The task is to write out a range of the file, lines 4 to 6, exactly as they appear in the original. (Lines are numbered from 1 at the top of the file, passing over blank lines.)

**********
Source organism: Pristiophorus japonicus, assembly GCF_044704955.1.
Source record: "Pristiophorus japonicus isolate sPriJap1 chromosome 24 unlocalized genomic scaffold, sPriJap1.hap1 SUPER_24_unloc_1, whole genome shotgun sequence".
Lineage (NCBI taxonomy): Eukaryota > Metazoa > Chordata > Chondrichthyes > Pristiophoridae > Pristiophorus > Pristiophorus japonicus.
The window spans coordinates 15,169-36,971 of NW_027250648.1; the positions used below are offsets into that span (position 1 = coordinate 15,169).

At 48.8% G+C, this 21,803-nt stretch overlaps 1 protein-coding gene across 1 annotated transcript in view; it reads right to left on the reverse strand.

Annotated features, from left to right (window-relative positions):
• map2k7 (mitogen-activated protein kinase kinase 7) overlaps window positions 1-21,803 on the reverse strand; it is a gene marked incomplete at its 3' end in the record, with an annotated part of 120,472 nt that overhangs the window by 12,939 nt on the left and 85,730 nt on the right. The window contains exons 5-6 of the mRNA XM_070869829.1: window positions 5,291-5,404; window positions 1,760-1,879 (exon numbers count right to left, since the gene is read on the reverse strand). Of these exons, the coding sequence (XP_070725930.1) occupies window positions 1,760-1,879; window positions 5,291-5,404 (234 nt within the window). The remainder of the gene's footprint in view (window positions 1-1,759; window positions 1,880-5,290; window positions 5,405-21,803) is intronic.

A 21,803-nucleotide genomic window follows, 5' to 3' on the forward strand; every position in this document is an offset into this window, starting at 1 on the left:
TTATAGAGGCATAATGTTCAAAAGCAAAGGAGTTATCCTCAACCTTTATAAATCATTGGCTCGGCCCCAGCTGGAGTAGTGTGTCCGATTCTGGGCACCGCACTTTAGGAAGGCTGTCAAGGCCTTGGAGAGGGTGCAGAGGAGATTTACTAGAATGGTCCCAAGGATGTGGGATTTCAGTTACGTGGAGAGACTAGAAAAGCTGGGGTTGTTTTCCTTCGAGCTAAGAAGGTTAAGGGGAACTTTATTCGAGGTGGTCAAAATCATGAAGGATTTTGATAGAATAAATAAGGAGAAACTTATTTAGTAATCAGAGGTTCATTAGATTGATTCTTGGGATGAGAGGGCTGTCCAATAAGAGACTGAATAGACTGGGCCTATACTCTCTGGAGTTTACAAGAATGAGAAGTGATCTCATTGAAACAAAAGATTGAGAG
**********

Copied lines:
The window spans coordinates 15,169-36,971 of NW_027250648.1; the positions used below are offsets into that span (position 1 = coordinate 15,169).

At 48.8% G+C, this 21,803-nt stretch overlaps 1 protein-coding gene across 1 annotated transcript in view; it reads right to left on the reverse strand.

Annotated features, from left to right (window-relative positions):